IN 2011, Turkish television launched a new series, entitled "Magnificent Century / Mühteşim Yüzyıl." An instant hit, this flashy soap opera offered a highly dramatized version of Sultan Süleyman’s palace personna, family drama, and harem dynamics.
Over four seasons this bodice ripper, centered largely on the rivalry between his wife, Hürrem, and his earlier prime concubine, Mahidevran, was screened by over 200 million viewers in over 50 countries.
Why were so many hooked on a fanciful dramatization of this celebrated sultan who died over 450 years ago?
The real Süleyman (d. 1566) ruled over the Ottoman Empire during what most consider the peak of its power. Even though the empire continued to expand for several decades after his death, and remained the most powerful force in Europe for well over another century, when denizens of Western civilization consider this empire at all, it is usually in the same breath as they contemplate the reign of its most famous ruler.
As with Elvis, there remains a clear divide in the popular imagination between the young and dynamic conqueror who sieged Vienna, and the older, wiser ruler who concentrated on legacy issues in later years.
Initially inheriting a somewhat shaky legitimacy, the young Sultan moved aggressively to stabilize his position by crushing rebellious governors in newly conquered Egypt and Syria, as well as capturing Rhodes, thereby significantly expanding the reach of Ottoman rule.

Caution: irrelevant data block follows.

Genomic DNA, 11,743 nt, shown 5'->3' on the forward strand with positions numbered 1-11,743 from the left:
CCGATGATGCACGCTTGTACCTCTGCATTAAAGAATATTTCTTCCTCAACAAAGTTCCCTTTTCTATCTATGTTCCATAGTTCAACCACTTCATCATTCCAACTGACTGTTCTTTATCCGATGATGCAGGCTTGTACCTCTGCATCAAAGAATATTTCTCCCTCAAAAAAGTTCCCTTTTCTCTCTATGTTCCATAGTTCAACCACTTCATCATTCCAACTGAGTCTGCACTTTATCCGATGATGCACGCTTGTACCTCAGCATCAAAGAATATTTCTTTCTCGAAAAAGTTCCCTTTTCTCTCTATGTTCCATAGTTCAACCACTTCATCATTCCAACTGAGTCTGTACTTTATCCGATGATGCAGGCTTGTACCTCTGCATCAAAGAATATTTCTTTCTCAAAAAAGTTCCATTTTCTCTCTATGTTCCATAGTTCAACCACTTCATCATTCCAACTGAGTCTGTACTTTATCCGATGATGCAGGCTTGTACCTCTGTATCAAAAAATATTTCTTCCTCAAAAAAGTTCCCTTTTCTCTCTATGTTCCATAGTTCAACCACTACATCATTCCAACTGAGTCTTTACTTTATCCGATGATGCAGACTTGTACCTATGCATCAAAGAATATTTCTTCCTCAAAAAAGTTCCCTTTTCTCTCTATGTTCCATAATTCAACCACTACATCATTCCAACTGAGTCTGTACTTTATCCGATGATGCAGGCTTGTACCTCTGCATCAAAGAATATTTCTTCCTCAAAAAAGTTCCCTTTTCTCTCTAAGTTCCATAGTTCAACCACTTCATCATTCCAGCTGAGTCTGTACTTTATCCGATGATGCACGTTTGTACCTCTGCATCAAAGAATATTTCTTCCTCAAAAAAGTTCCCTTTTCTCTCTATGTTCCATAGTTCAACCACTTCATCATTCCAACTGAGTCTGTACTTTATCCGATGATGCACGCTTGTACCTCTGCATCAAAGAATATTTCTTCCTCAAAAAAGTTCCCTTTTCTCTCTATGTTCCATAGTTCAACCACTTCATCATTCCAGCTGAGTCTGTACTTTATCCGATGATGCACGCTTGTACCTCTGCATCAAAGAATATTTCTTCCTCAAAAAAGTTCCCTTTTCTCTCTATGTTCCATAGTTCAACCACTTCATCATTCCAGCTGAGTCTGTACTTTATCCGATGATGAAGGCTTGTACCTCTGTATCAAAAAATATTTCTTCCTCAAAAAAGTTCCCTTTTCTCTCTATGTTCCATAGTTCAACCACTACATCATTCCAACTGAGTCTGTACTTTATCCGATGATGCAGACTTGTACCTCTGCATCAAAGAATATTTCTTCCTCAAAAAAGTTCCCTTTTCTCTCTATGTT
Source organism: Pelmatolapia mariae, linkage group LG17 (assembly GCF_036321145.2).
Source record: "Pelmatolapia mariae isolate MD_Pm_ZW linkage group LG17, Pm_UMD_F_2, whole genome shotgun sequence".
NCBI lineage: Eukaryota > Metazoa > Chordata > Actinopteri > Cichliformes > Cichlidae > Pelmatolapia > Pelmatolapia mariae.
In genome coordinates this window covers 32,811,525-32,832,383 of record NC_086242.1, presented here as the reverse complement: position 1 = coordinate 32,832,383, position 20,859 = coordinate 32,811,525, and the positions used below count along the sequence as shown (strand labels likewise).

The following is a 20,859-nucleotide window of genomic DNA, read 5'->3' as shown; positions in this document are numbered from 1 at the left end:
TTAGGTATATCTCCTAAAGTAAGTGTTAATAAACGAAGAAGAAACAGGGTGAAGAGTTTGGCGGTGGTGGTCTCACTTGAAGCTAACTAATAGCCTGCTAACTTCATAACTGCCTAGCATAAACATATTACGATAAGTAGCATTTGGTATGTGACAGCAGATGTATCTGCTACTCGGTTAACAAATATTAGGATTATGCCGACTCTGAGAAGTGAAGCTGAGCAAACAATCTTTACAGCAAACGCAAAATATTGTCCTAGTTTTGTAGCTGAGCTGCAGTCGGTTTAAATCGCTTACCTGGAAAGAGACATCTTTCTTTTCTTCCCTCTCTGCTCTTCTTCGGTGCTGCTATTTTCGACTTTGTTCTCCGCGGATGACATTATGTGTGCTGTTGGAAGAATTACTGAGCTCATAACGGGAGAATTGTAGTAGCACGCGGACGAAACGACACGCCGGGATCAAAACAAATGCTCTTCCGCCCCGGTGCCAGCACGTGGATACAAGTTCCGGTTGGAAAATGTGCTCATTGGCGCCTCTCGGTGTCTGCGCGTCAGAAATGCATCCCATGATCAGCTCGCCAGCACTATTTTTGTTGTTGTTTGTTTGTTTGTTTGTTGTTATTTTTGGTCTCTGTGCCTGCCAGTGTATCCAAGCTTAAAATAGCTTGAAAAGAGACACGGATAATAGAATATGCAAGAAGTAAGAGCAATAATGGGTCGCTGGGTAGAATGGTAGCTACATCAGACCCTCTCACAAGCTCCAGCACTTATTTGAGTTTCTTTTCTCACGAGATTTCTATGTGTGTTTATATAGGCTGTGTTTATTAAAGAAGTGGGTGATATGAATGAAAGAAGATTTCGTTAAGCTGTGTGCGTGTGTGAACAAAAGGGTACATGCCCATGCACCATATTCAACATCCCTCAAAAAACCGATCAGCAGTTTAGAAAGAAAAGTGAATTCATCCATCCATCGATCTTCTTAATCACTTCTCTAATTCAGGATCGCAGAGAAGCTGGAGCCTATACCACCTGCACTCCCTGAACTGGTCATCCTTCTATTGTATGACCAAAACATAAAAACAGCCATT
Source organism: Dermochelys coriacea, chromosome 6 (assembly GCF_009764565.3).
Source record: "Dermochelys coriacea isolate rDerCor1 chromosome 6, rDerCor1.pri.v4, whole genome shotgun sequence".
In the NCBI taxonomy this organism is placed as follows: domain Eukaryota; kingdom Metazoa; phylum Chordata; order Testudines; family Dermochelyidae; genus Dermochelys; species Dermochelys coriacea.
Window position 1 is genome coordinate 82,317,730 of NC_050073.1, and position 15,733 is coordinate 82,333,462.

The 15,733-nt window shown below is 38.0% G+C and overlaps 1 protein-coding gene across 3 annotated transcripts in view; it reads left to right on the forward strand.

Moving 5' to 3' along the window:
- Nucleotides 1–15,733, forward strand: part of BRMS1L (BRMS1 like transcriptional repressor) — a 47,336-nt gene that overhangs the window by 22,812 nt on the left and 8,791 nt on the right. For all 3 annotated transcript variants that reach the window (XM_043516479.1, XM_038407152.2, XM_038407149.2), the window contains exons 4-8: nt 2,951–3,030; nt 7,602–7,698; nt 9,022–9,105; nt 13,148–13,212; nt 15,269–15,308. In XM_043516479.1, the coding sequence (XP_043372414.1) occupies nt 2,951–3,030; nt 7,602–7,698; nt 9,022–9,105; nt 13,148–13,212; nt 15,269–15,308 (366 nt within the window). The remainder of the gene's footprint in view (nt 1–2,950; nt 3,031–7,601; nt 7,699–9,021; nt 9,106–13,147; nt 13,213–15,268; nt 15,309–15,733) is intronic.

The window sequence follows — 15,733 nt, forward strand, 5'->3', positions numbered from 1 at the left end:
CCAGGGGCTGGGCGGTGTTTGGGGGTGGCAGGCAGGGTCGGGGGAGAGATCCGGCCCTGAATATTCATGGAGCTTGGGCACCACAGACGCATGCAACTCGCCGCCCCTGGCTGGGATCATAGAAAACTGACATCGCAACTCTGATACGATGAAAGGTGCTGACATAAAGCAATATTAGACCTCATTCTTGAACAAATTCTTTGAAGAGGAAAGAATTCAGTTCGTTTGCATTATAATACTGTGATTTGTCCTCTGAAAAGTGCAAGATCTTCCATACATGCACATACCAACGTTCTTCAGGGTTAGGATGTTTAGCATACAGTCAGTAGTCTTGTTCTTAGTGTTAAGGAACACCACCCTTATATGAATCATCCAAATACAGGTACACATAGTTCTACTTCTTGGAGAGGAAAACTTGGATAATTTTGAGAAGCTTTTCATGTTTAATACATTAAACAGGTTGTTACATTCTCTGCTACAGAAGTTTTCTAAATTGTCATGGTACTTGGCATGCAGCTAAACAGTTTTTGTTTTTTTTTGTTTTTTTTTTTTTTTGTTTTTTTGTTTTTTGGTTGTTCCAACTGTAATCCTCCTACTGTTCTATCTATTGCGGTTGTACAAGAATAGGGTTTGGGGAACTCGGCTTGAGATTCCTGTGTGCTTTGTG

Aided by several powerful ministers, the Ottomans drew up plans to dig a Suez Canal, and finished several miles of an aborted canal linking the Don and Volga Rivers (and thus the Caspian and Black Seas), both projects that would need to await the 19th and 20th centuries for eventual completion.
Twenty years into his reign, the aging ruler strived for universal legitimacy, increasingly searched for diplomatic solutions, and fretted over succession intrigues. As patriarch of his dysfunctional family Ottoman, by the middle of the century the issue of who would follow Suleyman began to take center stage.
As is often the case, the answer to the succession riddle lay with the female power behind the male. As dramatized in Magnificent Century, the young Süleyman had fallen head over heels in love with the beguiling, savvy, and fiery Hürrem (d. 1558), a Ukrainian harem concubine who came to wield more power behind the Ottoman throne than far more famous queens held while sitting on actual thrones.
Known as “Roxelana” in the West, she bore several children with the sultan, which broke several harem norms of the era.
When the end came, it was not without drama. One day, while on campaign in Hungary, Süleyman suddenly fell ill and died. Fearing a Janissary rebellion if news got out, Grand Vizier Mehmed Paşa Sokolović famously told the army that their sultan was indisposed, and when rumors started spreading, propped the deceased sultan up against his tent flaps and had servants wave his arms at the troops.
The ruse worked, giving the next ruler, Selim II, enough time to catch up with the army and announce his own succession.
Although Suleyman’s harem intrigue, family tragedies, and enduring popularity are today the subject of an international hit serial, more serious historical considerations focus on public interpretations of his legacy than on his private demons.
Dr. Nabil Al-Tikriti is associate professor of history at the University of Mary Washington. His talk on Süleyman the Magnificent will take place on Tuesday Jan. 26, at 7:30 pm on Zoom, as part of UMW’s “Great Lives” series. It can be accessed at umw.edu/greatlives.